SINGAPORE - Vesak Day may be celebrated by Buddhists around the world, but for some young people of different faiths and races, it was a chance to do good and spread the message using Instagram.
In the two weeks leading up to May 29, a group of volunteers documented on social media more than 120 good deeds they had done, from teaching the elderly how to use smartphones and giving people directions to picking litter and picking abandoned bikes off the pavement.
The 70 volunteers included Racial Harmony Youth Ambassadors from South East Community Development Council (CDC) and youth volunteers from Buddhist organisation Shinnyo-en Singapore.
One of them, permanent resident Giron Althea Isis Canonizado, 17, who is a Christian, said the social media campaign was an effort to reach out to more people.
"We also wanted to do something in line with the core values of Buddhism, like being mindful of others and our environment," she said.
Buddhists mark the birth, enlightenment and death of Buddha on Vesak Day.
On Tuesday the volunteers also visited Shinnyo-en Temple in Eunos to learn more about the religion through a tour and a question-and-answer session. They also spent the morning at Masjid Khalid in Joo Chiat helping to cook and pack porridge for members of the public, which the mosque does as part of the Ramadan tradition.
The activities are part of South East CDC's "Celebrating our Festivals" series, an avenue for Singaporeans from different faiths and races to learn about the major festivals here.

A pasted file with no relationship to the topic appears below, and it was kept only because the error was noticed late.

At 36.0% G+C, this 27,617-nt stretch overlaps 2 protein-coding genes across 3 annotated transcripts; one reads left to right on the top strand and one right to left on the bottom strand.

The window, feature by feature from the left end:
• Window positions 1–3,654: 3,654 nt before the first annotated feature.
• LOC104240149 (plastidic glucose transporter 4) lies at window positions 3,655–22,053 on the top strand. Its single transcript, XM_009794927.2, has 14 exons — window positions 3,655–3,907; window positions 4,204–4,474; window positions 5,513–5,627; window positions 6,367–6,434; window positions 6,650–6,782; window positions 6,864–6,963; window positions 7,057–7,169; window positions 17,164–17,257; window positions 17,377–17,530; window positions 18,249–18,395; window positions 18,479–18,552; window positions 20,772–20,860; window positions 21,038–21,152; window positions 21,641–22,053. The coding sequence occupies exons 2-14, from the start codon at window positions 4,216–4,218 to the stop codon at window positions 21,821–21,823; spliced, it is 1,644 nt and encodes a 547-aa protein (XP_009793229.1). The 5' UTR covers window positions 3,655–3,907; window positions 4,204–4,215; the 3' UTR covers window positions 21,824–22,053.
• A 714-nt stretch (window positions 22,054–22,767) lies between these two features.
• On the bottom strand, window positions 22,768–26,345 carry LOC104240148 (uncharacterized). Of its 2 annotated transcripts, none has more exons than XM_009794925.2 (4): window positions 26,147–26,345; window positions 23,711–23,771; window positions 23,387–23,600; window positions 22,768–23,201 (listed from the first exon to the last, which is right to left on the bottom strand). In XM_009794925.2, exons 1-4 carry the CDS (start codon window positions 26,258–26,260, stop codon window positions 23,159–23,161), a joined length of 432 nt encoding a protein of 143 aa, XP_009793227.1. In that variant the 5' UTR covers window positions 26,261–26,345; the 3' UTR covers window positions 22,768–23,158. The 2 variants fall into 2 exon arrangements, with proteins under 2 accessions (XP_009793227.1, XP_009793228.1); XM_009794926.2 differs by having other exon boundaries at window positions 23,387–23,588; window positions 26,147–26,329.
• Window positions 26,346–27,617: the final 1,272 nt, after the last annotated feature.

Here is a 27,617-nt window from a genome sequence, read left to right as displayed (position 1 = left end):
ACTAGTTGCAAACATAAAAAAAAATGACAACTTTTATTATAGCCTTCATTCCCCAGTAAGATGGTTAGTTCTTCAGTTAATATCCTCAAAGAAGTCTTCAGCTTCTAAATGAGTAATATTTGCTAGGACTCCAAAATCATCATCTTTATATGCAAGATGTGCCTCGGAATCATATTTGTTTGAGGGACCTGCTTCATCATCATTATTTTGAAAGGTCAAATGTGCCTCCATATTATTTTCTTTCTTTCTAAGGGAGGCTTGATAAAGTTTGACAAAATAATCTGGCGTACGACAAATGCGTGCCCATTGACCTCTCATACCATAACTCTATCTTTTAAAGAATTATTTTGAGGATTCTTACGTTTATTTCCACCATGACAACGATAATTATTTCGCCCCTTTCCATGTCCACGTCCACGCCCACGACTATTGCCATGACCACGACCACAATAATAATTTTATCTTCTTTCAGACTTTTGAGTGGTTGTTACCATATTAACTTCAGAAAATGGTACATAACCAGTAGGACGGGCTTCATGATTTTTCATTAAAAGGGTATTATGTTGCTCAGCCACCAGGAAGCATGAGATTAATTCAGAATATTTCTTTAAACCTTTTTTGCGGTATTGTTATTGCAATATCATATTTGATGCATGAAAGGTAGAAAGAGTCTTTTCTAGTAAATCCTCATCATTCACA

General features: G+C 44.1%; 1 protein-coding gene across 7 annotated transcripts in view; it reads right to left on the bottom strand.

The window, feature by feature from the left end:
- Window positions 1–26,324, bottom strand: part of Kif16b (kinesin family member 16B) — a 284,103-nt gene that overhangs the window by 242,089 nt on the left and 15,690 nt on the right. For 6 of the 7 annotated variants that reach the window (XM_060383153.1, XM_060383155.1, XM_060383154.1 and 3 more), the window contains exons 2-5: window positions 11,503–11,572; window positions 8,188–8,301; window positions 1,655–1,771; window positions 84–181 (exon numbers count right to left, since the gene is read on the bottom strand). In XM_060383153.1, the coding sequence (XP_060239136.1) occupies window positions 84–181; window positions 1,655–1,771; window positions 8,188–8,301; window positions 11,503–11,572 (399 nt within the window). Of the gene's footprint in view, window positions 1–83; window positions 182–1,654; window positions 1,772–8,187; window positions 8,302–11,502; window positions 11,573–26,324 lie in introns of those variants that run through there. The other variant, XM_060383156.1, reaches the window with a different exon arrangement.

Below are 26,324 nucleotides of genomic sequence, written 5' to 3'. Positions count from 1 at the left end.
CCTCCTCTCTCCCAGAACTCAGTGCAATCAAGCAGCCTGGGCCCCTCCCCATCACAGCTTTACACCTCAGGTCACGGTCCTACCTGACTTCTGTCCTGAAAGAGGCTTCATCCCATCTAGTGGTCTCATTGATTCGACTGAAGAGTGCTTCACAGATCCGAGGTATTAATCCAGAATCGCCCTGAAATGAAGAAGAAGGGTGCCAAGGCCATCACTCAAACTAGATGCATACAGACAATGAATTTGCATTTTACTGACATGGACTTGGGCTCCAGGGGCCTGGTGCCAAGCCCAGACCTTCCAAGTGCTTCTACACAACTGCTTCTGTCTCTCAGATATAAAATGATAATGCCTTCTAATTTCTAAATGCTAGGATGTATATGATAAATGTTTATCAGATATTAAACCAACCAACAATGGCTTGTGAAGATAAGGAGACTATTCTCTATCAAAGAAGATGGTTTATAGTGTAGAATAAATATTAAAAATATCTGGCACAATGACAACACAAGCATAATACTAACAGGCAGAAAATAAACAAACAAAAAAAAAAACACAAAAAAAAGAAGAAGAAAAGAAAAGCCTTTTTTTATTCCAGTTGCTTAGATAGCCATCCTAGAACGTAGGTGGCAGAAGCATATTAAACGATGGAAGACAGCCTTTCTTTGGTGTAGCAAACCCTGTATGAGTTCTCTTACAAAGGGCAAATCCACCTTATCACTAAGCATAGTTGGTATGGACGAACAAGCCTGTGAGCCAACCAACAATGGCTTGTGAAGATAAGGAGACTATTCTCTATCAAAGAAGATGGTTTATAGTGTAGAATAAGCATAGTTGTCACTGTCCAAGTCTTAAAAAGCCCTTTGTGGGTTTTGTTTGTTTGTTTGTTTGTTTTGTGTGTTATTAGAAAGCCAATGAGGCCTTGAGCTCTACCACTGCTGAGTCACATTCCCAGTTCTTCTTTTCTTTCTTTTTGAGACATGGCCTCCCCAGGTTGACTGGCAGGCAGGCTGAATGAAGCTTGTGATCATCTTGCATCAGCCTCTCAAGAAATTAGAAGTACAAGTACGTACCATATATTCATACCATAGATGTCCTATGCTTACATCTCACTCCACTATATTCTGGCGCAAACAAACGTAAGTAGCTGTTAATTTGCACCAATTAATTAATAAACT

National University of Singapore civil engineering student Mirabel Loh, one of the volunteers, said she understood more about Shinnyo-en Singapore and its teachings after the visit. It was also her first time packing porridge at a mosque and seeing how it is done.
"We all got a chance at stirring and packing... It was heartwarming to come together and we're all trying to do something for our community," said the 22-year-old.
Around the island, devotees marked Vesak Day in different ways. Thekchen Choling, Singapore's only 24-hour Tibetan Buddhist temple, unveiled a four-storey-high handcrafted depiction of Buddha.
The temple in Jalan Besar also held a fair with nearly 20 food and lifestyle stalls, and distributed gift packs comprising daily necessities to more than 1,000 households around the temple. It also gave 47 bursaries worth more than $13,000 to students from low-income families at a ceremony.
Sales engineer Loh Ming Yang, 30, said: "Besides it being a religious occasion, it's very heartwarming to see friends and family coming down for the festival."
Mr Loh who took a deeper interest in Buddhism 10 years ago said: "Vesak Day is a day of inspiration and a constant reminder of Budda's teachings.
"The festival reminds me of all the teachings which inspire me to become a better person, to continue to practise (Buddhism) and continue to bring benefits to my family and friends around me."
At Kong Meng San Phor Kark See Monastery along Bright Hill Road, prayers were held in the morning, while devotees and visitors watched stage performances and took part in activities such as flower mandala-making, sutra writing and colouring.
The celebrations also included a Vesak Fair selling thrift items and vegetarian snacks, a photo exhibition of the monastery's history, and a sale of pre-loved items donated by devotees.